Manufacturing and Education

Bert Maes, an expert in technical education, came up with this useful multi-part guide on how to convince youth to pursue careers in manufacturing.  He raises excellent points on how much manufacturing means to the economy, how much manufacturers need skilled workers, and the less than stellar state of manufacturing education.

As he points out, many training programs are held in old, dark buildings using outdated equipment.  Our technical schools definitely need updating, but we shouldn’t forget the good educational opportunities that already exist for young people.  Here in Pennsylvania, a number of vocational and technical high schools allow students to simultaneously get their high school diploma and practical training for technical fields.  Community colleges such as Lehigh Carbon Community College offer numerous technical training programs for students of any interest.  Though budget cuts and program reductions have taken their toll, many opportunities for training exist for youth interesting in a manufacturing career.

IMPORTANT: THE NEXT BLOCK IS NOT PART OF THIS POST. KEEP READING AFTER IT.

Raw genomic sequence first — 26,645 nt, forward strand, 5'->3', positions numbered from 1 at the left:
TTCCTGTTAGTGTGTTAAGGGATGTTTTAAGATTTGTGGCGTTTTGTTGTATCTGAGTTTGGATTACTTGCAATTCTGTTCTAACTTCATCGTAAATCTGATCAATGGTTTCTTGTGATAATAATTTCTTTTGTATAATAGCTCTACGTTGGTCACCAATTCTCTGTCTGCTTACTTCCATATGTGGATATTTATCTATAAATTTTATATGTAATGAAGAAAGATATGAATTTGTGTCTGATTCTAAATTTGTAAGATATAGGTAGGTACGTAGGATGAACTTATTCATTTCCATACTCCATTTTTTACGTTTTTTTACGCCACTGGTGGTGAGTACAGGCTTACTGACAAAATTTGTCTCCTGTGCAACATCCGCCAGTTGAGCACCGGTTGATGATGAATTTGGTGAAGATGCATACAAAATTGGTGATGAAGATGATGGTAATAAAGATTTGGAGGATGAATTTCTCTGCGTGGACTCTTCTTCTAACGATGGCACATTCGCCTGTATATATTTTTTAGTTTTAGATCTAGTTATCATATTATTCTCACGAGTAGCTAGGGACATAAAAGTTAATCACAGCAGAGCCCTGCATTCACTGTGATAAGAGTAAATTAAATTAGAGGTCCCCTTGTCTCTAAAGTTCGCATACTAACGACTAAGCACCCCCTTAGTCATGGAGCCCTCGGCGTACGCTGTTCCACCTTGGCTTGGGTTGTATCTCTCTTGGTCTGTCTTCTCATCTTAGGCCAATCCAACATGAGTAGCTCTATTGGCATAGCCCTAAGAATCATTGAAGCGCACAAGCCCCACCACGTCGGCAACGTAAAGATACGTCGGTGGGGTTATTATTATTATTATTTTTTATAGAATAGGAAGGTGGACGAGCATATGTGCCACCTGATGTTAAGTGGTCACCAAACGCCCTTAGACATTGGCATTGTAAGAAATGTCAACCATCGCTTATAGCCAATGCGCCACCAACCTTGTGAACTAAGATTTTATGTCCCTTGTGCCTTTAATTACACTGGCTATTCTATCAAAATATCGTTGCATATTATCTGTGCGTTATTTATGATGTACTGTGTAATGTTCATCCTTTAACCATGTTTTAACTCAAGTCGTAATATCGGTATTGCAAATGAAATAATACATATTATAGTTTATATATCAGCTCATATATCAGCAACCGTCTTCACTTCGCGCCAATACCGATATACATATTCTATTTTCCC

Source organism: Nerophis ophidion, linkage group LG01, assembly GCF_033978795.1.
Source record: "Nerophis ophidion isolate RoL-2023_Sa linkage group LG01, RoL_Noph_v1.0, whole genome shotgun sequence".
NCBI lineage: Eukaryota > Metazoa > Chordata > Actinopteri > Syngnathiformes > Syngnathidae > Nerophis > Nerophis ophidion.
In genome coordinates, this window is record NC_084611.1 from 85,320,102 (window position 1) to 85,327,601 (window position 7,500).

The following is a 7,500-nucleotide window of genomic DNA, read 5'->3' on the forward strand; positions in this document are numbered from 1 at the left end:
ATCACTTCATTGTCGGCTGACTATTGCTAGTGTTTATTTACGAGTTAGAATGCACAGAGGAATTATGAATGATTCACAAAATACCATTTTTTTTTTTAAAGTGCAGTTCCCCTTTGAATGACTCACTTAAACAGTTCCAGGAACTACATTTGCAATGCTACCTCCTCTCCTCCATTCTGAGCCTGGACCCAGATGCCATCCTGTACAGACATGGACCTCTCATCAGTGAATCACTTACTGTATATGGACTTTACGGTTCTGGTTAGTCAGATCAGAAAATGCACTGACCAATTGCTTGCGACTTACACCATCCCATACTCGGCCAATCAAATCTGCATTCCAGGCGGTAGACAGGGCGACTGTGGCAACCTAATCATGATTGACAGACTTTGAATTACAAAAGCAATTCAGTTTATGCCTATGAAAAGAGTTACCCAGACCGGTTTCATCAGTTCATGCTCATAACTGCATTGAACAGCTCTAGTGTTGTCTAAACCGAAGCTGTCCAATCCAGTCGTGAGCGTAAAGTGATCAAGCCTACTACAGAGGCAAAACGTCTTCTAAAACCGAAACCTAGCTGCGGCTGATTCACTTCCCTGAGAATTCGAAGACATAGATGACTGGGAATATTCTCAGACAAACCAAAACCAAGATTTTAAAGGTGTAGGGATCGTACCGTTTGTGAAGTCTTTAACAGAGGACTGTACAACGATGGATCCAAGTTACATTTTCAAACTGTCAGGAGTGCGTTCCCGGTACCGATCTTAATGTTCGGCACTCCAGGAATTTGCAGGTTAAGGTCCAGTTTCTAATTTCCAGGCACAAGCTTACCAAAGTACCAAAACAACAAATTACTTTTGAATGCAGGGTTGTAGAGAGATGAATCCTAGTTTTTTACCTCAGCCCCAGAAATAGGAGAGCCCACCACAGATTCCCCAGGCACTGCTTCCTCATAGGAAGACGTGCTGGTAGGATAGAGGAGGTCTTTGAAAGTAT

As much as anything, the problems may lie in perceptions.  Many people still see manufacturing jobs as dirty, dangerous, and for uneducated workers.  However, this is often not the case.  Jobs in manufacturing can provide young workers good compensation, a chance to be creative and solve problems, work as part of a team, and feel fulfilled in their work.  The first step in developing a bigger and more skilled manufacturing workforce is changing these perceptions.

Though there is clearly room for improvement, the state of technical education in America is promising.  However, in order to have the most competitive manufacturing sector we can, it is necessary to connect youth with manufacturing jobs by showing them the opportunities that exist in manufacturing and dispelling the negative stereotypes that surround those types of careers.


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